People do have an inherent nature that is not easy to change, but part of that nature IS to change; we evolve and adapt to our situation, it's our greatest strength and weakness alike.  What that means is that if you impose an order on people wherein their natural inclinations become a survival risk (such as by making theft a capital crime in order to put the kibosh on greed and kleptomania), eventually they will spend enough time suppressing their instinct that it will disappear, and their nature will be changed.  It may be an uphill battle, but it isn't unwinnable.



No they will just spend their entire live suppressing their instinct, it won't disappear. You'll have won the battle because you get the effect you desire but you won't change nature.

This works for life but not for a game, because with the second you can simply say "I'll stop playing this one and look for one that doesn't fight being played"
Reading this article, I find myself coming to the conclusion that MaRo isn't actually Red-Blue as he's often said; he's Red-Green, perhaps with Blue tertiary.  He repeatedly harps on the idea that you can't change human nature, which is exactly what green would say.  (Red might say "I can't change who I am!" but might also say "Don't you tell me I can't change who I am!" - Red might say just about anything as long as there's an exclamation point involved.)    He might enjoy solving puzzles, but that might just mean it's in his nature to do so; it may or may not indicate the presence of blue, but clearly not the dominance of it over green, or he'd believe human beings are a blank slate and they can indeed have their nature changed.


Most expressions of nature are green, but not all. It is in a Vampire's nature to prey in the night, a black trait. It is in a Vedalken's nature to be intellectual, a blue trait. It is in an Angel's nature to protect, a white trait.

Mark Rosewater used to write Magic: The Puzzling, a puzzle column for The Duelist. That gives him significant blue cred.

The instinct seen in green magic is when instinct is better than intellect, as in an animal that has no intellect or a druid who has learned that the forest has greater wisdom than his own mind. The instinct seen in red magic is when intellect is cast aside for the freedom and intensity of passion. The fictional Calvin of Bill Watterson's comic strip Calvin and Hobbes once said, "I have common sense. I just chose not to use it." A berserker warrior has decided that thinking has no place in battle.

In Magic: The Gathering red is the color of passion. However, the only passions we see in most red cards are fear and anger. We got to see red's playful mischief in Lorwyn, which is one reason I really liked that block. So many passions are neglected. When will we see red cards named Stolen Kiss or Shout of Glee or Belly Laugh? Mark Rosewater wrote about a passion to accomplish a goal. I admit that such a passion does not fit red's other themes of chaos and damage, which dominate most red mechanics; but other red mechanics, such as mana accleration, could be expressed as the result of passion.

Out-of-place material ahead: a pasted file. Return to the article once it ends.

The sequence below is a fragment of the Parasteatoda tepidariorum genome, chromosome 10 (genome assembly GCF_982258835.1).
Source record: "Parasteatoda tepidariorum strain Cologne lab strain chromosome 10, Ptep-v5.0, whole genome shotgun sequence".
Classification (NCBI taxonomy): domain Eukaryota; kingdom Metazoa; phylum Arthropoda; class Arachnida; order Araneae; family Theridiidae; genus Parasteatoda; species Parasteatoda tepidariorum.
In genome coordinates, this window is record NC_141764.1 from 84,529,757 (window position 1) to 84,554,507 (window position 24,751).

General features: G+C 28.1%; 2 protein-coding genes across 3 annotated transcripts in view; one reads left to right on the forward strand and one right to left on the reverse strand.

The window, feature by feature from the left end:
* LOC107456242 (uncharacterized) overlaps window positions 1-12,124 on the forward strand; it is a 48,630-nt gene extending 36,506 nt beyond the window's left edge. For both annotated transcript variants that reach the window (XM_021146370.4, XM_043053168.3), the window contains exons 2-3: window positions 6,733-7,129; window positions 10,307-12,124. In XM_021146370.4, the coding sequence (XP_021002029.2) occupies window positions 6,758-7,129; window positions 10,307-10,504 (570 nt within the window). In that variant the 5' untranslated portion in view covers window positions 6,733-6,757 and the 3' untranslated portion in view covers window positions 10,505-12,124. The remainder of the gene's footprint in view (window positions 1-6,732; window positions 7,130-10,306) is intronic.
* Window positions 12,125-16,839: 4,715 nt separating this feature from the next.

People do have an inherent nature that is not easy to change, but part of that nature IS to change; we evolve and adapt to our situation, it's our greatest strength and weakness alike.  What that means is that if you impose an order on people wherein their natural inclinations become a survival risk (such as by making theft a capital crime in order to put the kibosh on greed and kleptomania), eventually they will spend enough time suppressing their instinct that it will disappear, and their nature will be changed.  It may be an uphill battle, but it isn't unwinnable.  What you have to do is ask yourself if it's important enough to be worth the effort of fighting it; it seems as though MaRo's answer is "no", he's not willing to play dice with the company's future by trying to force a new paradigm on Magic's players.  In his place, I might.



People do refine their nature and grow more mature. We green mages are happy with that kind of change.

Remember one of Mark Rosewater's other creeds: "Restriction breeds creativity." Designing Magic: The Gathering to fit the existing nature of the players and potential players, rather than forcing them to mature in order to appreciate the game, is a worthwhile restriction that both inspires creativity and increases sales. If playing the game also matures the players so that they can appreciate other paradigms in the game, then that would be icing on the cake.

Am I the only one who thought of "copypasta" when I saw the Rite of Replication spaghetti pic? :P

~ Tim
I am Blue/White Reached DCI Rating 1800 on 28/10/11. :D
Sig
56287226 wrote:
190106923 wrote:
Not bad. But what happens flavor wise when one kamahl kills the other one?
Zis iz a sign uf deep psychological troma, buried in zer subconscious mind. By keelink himzelf, Kamahl iz physically expressink hiz feelinks uf self-disgust ova hiz desire for hiz muzzer. [/GermanPsychologistVoice]
56957928 wrote:
57799958 wrote:
That makes no sense to me. If they spelled the ability out on the card in full then it would not be allowed in a mono-black Commander deck, but because they used a keyword to save space it is allowed? ~ Tim
Yup, just like you can have Birds of paradise in a mono green deck but not Noble Hierarch. YAY COLOR IDENTITY
56287226 wrote:
56888618 wrote:
Is algebra really that difficult?
Survey says yes.
56883218 wrote:
57799958 wrote:
You want to make a milky drink. You squeeze a cow.
I love this description. Like the cows are sponges filled with milk. I can see it all Nick Parks claymation-style with the cow's eyes bugging out momentarily as a giant farmer squeezes it like a squeaky dog toy, and milk shoots out of it.